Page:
OGL The Moral of the Story Is....Maybe there's such a thing as (D&D being) too big

Mercurius

Legend
I remember a year or two ago, when we were all basking in the glow of D&D's unparalleled popularity. Some of us remember the Golden Age of the early 80s, when D&D experienced a similar-in-kind cultural blossoming, though in an era before the internet, and probably to a smaller degree, even adjusting for population increase (at the least, it is more international now, even if the overall player numbers relative to population aren't larger).

I vaguely remember little snippets of conversation, regarding why people were happy about D&D's popularity - anything from feeling less ghettoized to the potential benefits that would be reaped: movies, tv shows, and simply more D&D all around.

What I don't remember is talk about the potential downside. I'm sure it was discussed somewhere, but I think with OGLGate, we're experiencing it big-time. Increased popularity = more money = corporate interest increases = a game, formerly and mostly run by gamers for gamers becomes a commodity to be traded and sold; a profit-generating product for the rich to get richer on.

And woe is us. Actually, I'm reminded of an Alan Watts quote, in which he said something to the effect, "If you want to make changes in your life, never speak it out too loudly, lest you draw the Devil's attention." Or it could be similar to when a person makes it rich and finds out who their true friends are, and who just wants to hang around them for financial perks.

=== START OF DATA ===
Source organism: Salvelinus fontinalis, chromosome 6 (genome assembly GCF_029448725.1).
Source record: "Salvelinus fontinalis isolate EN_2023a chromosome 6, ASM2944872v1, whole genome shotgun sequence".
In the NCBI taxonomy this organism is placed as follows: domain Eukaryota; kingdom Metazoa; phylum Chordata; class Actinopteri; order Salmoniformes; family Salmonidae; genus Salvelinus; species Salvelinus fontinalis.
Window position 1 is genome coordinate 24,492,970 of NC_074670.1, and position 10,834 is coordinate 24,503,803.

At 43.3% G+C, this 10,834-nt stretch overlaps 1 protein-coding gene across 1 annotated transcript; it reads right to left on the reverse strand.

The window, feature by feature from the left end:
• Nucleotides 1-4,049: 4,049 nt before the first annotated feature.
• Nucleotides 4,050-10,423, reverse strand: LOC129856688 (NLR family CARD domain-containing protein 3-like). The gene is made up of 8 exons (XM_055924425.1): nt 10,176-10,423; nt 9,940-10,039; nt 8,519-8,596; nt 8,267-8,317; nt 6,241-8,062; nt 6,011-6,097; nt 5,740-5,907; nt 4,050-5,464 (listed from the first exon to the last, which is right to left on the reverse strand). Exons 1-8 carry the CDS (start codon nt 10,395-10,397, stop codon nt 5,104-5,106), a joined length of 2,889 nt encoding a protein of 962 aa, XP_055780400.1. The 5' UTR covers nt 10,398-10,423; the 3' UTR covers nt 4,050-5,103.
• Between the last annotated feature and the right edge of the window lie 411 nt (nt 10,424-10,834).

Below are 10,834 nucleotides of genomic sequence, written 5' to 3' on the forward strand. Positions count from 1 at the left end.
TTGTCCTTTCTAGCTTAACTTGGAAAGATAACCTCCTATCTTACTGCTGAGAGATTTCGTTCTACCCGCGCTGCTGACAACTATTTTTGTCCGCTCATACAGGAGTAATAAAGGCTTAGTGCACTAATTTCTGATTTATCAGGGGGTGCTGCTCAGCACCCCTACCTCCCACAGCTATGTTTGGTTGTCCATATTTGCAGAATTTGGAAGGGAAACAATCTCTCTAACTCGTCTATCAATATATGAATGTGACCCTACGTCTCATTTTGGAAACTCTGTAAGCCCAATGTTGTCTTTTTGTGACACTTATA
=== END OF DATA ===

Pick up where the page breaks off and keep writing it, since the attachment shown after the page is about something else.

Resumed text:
So the moral of the story is: Maybe there's such a thing as D&D being too popular. Maybe it isn't as great as we thought it would be.

Now hold on a minute! The story is not over; D&D will continue, and no matter what happens, no one can take our books away or prevent us from playing the D&D we want to play. From my cold, dead hands, and all. And furthermore, we don't know how this will play out. Maybe D&D will become better for it; maybe WotC will remember that crucial fact: that it is the fans that make the game what it is, not the stock-holders. Or even if D&D becomes and remains heavily corporatized, maybe other games thrive and new communities are formed, and creativity flourishes.

But...it does seem that we are on the cusp of an era in which there will be two RPG worlds: the corporate bubble of D&D and everything else. And ironically, it may be that we long-timers will be re-ghettoized as outsiders.

But the main point, and to repeat the moral of the story: Maybe there's such a thing as too big? Maybe there's a happy medium in which D&D thrives, but doesn't become so large that corporate culture and ideology takes over its course? For certainly that seems like its fate, at least in the foreseeable future.